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The Gift of St. David

Geoffrey Peyton

The Gift of St. David

'A tour of the Pembrokeshire Coast.


I would like to thank the Welsh for their courtesy when it comes to the invasion of us English visitors during the spring, summer and autumn when we donate a great deal of our hard earned money to the up keeping of their most wonderful and spectacular settings as we spend, spend and spend until our wallets are empty. And on behalf of the Welsh, I would like to thank the English for pissing off at the end of the open season and leaving us to at least have a few months during the winter without you limey bastards traipsing all over their sacred pastures.


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A tour of the Pembrokeshire Coast

 

I believe wholeheartedly that Britain possesses the most splendid of rural pastures that are matched in alluring equality by very few other lands abroad. Granted that I have never been to a land afar, that is unless you count Dublin has a land afar. So how can I compare the UK with somewhere that I have only perceived in pictures and on the television? Well I can’t. But of all the non-natives of Britain that I have spoken to have told me exactly what I wanted to hear, and that is that Britain is the most scenic country that they have ever visited. The likely reason for this is that their image of Britain drifts into our notorious history regarding our rulings of the waves and the ground battles that every county of these isles have encountered at some point in our proud history.

 

In fact pound for pound, Britain has more natural open countryside than any other nation in the world. If you could eliminate all urban towns and cities from an atlas of Great Britain, you would hardly know the difference at all.

 

One may think to challenge this fact by retorting, “What about the Rain Forests of Brazil and so on?"

 

Well they are just lands full of trees, and that’s it. The Sahara Desert is just a desert. Greenland is just a cold sheet of ice. The Outback of Australia is also a desert. Even Africa and Asia do not come anywhere close to the amount of pastoral land that Britain has; as size comparison goes. The closest challenger is in fact New Zealand, but it is mostly mountainous and full of sheep.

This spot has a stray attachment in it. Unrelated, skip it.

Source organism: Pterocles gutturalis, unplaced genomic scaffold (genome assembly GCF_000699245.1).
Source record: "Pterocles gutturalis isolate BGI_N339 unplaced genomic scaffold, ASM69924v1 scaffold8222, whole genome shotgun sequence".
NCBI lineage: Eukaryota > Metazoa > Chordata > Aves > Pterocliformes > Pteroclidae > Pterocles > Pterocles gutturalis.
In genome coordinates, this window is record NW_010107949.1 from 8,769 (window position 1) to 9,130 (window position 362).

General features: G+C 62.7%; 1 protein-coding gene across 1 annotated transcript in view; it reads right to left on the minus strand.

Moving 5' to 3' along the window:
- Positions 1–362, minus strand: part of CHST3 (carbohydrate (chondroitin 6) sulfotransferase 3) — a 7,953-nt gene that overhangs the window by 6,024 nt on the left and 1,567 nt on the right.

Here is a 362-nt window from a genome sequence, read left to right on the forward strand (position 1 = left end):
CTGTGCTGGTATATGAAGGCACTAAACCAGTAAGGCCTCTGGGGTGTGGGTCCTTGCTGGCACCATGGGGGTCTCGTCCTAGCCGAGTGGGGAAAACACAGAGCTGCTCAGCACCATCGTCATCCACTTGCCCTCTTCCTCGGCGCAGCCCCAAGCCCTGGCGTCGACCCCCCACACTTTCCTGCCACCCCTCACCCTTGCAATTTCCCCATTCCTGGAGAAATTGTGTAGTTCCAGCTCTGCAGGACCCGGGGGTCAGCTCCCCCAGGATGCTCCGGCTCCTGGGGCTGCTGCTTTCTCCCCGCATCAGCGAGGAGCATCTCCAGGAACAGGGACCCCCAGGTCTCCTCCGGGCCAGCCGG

Only 0.6 of the whole of Scotland is urban, 0.3 in Wales, and England itself is at an almighty one percent urban. This leaves an incredible 99 percent of utterly untouched prairieland in the United Kingdom.

  

Earlier on this year whilst I was meandering about the North Cornish Coast one late afternoon, I rested my weary bones upon a rock that stood precariously proud upon Rumps Head at Polzeath, allowing a quite magnificent vista to hypnotize not only me, but also a young Chinese couple who were sedentary on an adjacent stone. The Atlantic Ocean  was as calm as a still picture, and the breeze was at an almost eerie standstill.

 

The extremely beautiful Oriental girl who boasted the most gorgeous smile, quoted to me, “Izzenit vewy bootifwal?"

 

My Mandarin is at best rusty; in fact it is utterly corroded. But with a metaphorical decipher, I gathered that she said something like “Isn’t it very beautiful?"

 

Her spouse just smiled as myself and his apparent other half exchanged comments about the beauty of my fatherland. I gathered that his English was at a comparison with my Chinese, and this seemed the most likely outlook when she translated our discussion for his benefit.

 

It was then that I asked her, "Have you ever been to a city in this country?"

 

"Yes, London".

 

 It was clear that she had not yet visited the likes of Bradford, Leeds or Derby whilst she had been here in our fair land, but her appreciation of Cornwall was a pleasantry to my listening ears.

 

Pam and I have never visited Wales at anytime together, so when I heard that Manorbier near Tenby, which lies off the Pembrokeshire ...

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